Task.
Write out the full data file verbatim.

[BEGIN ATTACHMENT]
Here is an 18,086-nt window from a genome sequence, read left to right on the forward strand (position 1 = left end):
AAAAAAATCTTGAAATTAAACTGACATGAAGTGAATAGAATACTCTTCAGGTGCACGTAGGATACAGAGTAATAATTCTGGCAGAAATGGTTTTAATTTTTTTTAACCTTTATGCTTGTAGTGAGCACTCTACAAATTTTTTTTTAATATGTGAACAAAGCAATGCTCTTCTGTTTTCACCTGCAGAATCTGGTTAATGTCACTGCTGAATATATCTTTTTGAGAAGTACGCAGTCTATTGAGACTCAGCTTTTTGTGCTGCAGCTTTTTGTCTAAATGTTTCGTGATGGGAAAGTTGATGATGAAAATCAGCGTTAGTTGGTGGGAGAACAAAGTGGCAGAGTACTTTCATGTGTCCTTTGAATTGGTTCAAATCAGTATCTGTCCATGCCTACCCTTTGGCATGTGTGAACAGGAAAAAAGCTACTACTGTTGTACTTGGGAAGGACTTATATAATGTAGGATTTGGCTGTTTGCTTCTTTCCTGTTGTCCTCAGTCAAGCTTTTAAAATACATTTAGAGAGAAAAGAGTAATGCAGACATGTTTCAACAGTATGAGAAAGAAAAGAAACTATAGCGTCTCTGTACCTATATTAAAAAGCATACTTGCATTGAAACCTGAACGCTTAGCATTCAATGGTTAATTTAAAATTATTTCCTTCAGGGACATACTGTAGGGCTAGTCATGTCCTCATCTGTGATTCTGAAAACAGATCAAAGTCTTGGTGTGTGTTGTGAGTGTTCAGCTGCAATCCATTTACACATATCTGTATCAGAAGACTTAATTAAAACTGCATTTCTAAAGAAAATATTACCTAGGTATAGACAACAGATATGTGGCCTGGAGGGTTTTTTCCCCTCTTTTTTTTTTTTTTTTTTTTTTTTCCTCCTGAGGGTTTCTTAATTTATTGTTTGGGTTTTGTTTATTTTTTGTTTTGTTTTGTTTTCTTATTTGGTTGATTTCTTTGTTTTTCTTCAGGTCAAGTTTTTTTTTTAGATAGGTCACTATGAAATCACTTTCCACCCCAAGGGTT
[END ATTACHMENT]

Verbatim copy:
Here is an 18,086-nt window from a genome sequence, read left to right on the forward strand (position 1 = left end):
AAAAAAATCTTGAAATTAAACTGACATGAAGTGAATAGAATACTCTTCAGGTGCACGTAGGATACAGAGTAATAATTCTGGCAGAAATGGTTTTAATTTTTTTTAACCTTTATGCTTGTAGTGAGCACTCTACAAATTTTTTTTTAATATGTGAACAAAGCAATGCTCTTCTGTTTTCACCTGCAGAATCTGGTTAATGTCACTGCTGAATATATCTTTTTGAGAAGTACGCAGTCTATTGAGACTCAGCTTTTTGTGCTGCAGCTTTTTGTCTAAATGTTTCGTGATGGGAAAGTTGATGATGAAAATCAGCGTTAGTTGGTGGGAGAACAAAGTGGCAGAGTACTTTCATGTGTCCTTTGAATTGGTTCAAATCAGTATCTGTCCATGCCTACCCTTTGGCATGTGTGAACAGGAAAAAAGCTACTACTGTTGTACTTGGGAAGGACTTATATAATGTAGGATTTGGCTGTTTGCTTCTTTCCTGTTGTCCTCAGTCAAGCTTTTAAAATACATTTAGAGAGAAAAGAGTAATGCAGACATGTTTCAACAGTATGAGAAAGAAAAGAAACTATAGCGTCTCTGTACCTATATTAAAAAGCATACTTGCATTGAAACCTGAACGCTTAGCATTCAATGGTTAATTTAAAATTATTTCCTTCAGGGACATACTGTAGGGCTAGTCATGTCCTCATCTGTGATTCTGAAAACAGATCAAAGTCTTGGTGTGTGTTGTGAGTGTTCAGCTGCAATCCATTTACACATATCTGTATCAGAAGACTTAATTAAAACTGCATTTCTAAAGAAAATATTACCTAGGTATAGACAACAGATATGTGGCCTGGAGGGTTTTTTCCCCTCTTTTTTTTTTTTTTTTTTTTTTTTCCTCCTGAGGGTTTCTTAATTTATTGTTTGGGTTTTGTTTATTTTTTGTTTTGTTTTGTTTTCTTATTTGGTTGATTTCTTTGTTTTTCTTCAGGTCAAGTTTTTTTTTTAGATAGGTCACTATGAAATCACTTTCCACCCCAAGGGTT